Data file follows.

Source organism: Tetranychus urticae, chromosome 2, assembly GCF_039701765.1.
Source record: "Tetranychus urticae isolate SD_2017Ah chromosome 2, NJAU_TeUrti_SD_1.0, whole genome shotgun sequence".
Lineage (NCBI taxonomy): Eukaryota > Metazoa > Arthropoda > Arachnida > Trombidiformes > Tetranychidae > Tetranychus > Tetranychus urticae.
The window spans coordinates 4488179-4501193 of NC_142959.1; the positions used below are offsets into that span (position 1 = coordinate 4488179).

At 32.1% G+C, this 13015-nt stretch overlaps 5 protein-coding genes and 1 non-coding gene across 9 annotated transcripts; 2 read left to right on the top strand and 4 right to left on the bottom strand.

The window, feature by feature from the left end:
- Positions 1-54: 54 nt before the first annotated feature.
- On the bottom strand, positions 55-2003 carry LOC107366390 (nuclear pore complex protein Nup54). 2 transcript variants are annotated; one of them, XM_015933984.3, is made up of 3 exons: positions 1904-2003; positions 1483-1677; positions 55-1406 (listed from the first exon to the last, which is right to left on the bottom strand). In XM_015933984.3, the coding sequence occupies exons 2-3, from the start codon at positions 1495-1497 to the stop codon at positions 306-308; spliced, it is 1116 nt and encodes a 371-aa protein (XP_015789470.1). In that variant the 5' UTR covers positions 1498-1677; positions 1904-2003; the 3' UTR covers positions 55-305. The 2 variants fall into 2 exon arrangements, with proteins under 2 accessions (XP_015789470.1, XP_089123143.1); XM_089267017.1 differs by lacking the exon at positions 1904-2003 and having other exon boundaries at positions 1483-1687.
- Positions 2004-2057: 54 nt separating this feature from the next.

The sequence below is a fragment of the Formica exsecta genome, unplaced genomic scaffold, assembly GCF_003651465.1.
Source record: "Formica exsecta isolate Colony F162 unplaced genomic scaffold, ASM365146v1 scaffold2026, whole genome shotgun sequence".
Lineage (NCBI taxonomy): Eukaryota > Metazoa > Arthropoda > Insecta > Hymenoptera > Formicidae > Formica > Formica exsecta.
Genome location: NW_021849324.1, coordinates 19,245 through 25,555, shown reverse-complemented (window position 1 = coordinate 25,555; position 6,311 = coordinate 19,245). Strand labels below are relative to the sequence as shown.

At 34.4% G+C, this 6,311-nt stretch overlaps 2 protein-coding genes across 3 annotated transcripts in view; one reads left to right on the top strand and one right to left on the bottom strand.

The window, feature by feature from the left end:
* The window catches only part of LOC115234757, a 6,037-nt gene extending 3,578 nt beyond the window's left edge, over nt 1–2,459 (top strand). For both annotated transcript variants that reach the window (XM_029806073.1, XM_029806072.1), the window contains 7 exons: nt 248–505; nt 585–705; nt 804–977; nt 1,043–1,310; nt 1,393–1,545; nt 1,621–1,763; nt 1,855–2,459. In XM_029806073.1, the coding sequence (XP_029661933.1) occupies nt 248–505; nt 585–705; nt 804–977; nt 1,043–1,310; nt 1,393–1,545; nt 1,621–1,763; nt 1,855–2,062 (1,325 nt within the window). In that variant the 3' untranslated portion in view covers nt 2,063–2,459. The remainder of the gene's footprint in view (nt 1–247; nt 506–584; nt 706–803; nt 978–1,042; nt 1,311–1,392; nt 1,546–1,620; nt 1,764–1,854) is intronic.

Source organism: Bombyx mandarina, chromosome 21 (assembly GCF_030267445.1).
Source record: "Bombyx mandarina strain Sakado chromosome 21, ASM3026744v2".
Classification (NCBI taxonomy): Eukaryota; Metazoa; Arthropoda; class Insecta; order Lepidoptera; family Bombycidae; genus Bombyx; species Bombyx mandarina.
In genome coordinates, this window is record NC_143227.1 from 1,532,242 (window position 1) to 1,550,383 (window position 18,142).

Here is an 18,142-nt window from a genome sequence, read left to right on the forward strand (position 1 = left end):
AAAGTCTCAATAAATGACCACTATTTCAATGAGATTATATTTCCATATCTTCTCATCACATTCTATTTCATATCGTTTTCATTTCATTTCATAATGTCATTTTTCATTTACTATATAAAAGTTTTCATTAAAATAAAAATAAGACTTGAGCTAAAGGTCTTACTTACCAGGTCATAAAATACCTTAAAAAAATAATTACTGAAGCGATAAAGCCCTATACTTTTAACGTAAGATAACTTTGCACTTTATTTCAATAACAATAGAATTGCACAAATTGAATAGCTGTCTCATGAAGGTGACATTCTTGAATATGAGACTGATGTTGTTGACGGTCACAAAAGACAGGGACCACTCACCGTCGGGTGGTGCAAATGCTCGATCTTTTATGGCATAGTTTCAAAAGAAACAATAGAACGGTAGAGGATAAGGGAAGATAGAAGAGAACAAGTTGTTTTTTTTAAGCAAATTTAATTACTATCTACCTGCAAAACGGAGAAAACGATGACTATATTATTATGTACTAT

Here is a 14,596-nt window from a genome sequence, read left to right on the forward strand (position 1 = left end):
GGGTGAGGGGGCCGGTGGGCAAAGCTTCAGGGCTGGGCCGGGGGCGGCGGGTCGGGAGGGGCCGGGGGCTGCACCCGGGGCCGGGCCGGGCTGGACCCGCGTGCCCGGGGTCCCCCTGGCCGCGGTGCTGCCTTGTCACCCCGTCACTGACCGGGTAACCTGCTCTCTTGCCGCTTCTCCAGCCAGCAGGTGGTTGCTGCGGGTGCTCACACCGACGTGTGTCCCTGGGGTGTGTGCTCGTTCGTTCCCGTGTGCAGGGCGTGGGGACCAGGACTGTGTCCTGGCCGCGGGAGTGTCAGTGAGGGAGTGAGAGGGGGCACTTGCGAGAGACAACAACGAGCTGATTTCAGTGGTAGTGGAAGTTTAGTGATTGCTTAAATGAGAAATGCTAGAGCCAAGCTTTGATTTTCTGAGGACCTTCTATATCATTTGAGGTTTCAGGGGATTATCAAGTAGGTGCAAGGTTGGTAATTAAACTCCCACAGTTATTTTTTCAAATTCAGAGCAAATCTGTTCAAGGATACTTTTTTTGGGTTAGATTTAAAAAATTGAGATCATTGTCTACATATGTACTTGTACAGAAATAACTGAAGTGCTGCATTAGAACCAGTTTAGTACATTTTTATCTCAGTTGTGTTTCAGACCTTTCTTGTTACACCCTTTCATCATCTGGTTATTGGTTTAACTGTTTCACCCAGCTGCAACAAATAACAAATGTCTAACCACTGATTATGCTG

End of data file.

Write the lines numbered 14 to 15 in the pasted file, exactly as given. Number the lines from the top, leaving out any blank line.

At 34.4% G+C, this 6,311-nt stretch overlaps 2 protein-coding genes across 3 annotated transcripts in view; one reads left to right on the top strand and one right to left on the bottom strand.

The window, feature by feature from the left end: